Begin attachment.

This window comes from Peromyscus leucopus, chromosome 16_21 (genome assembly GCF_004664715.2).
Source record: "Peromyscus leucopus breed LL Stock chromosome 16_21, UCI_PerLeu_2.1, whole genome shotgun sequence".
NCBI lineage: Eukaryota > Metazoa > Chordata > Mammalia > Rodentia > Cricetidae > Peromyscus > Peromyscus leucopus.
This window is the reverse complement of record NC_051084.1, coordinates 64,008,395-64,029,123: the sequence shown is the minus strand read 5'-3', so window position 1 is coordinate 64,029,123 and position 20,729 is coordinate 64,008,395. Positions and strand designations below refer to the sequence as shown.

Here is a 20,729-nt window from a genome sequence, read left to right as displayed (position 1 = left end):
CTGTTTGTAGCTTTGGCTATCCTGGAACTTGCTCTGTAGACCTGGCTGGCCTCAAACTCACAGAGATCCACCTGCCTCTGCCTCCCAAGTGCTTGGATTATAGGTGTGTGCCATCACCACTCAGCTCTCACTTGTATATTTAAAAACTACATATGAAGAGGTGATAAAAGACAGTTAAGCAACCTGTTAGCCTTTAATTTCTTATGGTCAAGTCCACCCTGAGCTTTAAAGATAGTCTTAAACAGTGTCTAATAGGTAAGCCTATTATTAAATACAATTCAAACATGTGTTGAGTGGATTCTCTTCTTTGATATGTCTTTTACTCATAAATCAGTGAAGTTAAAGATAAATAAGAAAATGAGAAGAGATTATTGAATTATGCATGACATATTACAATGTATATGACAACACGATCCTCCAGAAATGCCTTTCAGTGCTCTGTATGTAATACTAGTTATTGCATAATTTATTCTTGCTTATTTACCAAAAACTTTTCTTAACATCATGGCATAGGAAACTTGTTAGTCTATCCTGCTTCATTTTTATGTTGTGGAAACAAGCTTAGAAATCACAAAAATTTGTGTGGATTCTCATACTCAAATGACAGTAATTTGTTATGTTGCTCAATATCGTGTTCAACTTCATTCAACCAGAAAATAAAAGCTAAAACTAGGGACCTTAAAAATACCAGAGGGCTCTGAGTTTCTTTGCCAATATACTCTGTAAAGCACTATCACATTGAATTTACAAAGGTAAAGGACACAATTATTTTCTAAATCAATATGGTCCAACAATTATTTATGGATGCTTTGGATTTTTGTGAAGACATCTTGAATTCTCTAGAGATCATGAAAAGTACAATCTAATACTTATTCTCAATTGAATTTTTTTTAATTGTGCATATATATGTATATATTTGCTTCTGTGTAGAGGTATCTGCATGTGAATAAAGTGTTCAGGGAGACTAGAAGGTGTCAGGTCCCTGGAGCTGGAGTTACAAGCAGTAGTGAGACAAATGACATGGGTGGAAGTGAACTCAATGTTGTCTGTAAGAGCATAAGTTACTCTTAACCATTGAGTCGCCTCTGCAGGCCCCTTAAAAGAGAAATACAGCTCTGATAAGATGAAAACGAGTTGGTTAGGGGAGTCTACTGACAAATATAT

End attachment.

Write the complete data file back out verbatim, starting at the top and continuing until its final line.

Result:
This window comes from Peromyscus leucopus, chromosome 16_21 (genome assembly GCF_004664715.2).
Source record: "Peromyscus leucopus breed LL Stock chromosome 16_21, UCI_PerLeu_2.1, whole genome shotgun sequence".
NCBI lineage: Eukaryota > Metazoa > Chordata > Mammalia > Rodentia > Cricetidae > Peromyscus > Peromyscus leucopus.
This window is the reverse complement of record NC_051084.1, coordinates 64,008,395-64,029,123: the sequence shown is the minus strand read 5'-3', so window position 1 is coordinate 64,029,123 and position 20,729 is coordinate 64,008,395. Positions and strand designations below refer to the sequence as shown.

Here is a 20,729-nt window from a genome sequence, read left to right as displayed (position 1 = left end):
CTGTTTGTAGCTTTGGCTATCCTGGAACTTGCTCTGTAGACCTGGCTGGCCTCAAACTCACAGAGATCCACCTGCCTCTGCCTCCCAAGTGCTTGGATTATAGGTGTGTGCCATCACCACTCAGCTCTCACTTGTATATTTAAAAACTACATATGAAGAGGTGATAAAAGACAGTTAAGCAACCTGTTAGCCTTTAATTTCTTATGGTCAAGTCCACCCTGAGCTTTAAAGATAGTCTTAAACAGTGTCTAATAGGTAAGCCTATTATTAAATACAATTCAAACATGTGTTGAGTGGATTCTCTTCTTTGATATGTCTTTTACTCATAAATCAGTGAAGTTAAAGATAAATAAGAAAATGAGAAGAGATTATTGAATTATGCATGACATATTACAATGTATATGACAACACGATCCTCCAGAAATGCCTTTCAGTGCTCTGTATGTAATACTAGTTATTGCATAATTTATTCTTGCTTATTTACCAAAAACTTTTCTTAACATCATGGCATAGGAAACTTGTTAGTCTATCCTGCTTCATTTTTATGTTGTGGAAACAAGCTTAGAAATCACAAAAATTTGTGTGGATTCTCATACTCAAATGACAGTAATTTGTTATGTTGCTCAATATCGTGTTCAACTTCATTCAACCAGAAAATAAAAGCTAAAACTAGGGACCTTAAAAATACCAGAGGGCTCTGAGTTTCTTTGCCAATATACTCTGTAAAGCACTATCACATTGAATTTACAAAGGTAAAGGACACAATTATTTTCTAAATCAATATGGTCCAACAATTATTTATGGATGCTTTGGATTTTTGTGAAGACATCTTGAATTCTCTAGAGATCATGAAAAGTACAATCTAATACTTATTCTCAATTGAATTTTTTTTAATTGTGCATATATATGTATATATTTGCTTCTGTGTAGAGGTATCTGCATGTGAATAAAGTGTTCAGGGAGACTAGAAGGTGTCAGGTCCCTGGAGCTGGAGTTACAAGCAGTAGTGAGACAAATGACATGGGTGGAAGTGAACTCAATGTTGTCTGTAAGAGCATAAGTTACTCTTAACCATTGAGTCGCCTCTGCAGGCCCCTTAAAAGAGAAATACAGCTCTGATAAGATGAAAACGAGTTGGTTAGGGGAGTCTACTGACAAATATAT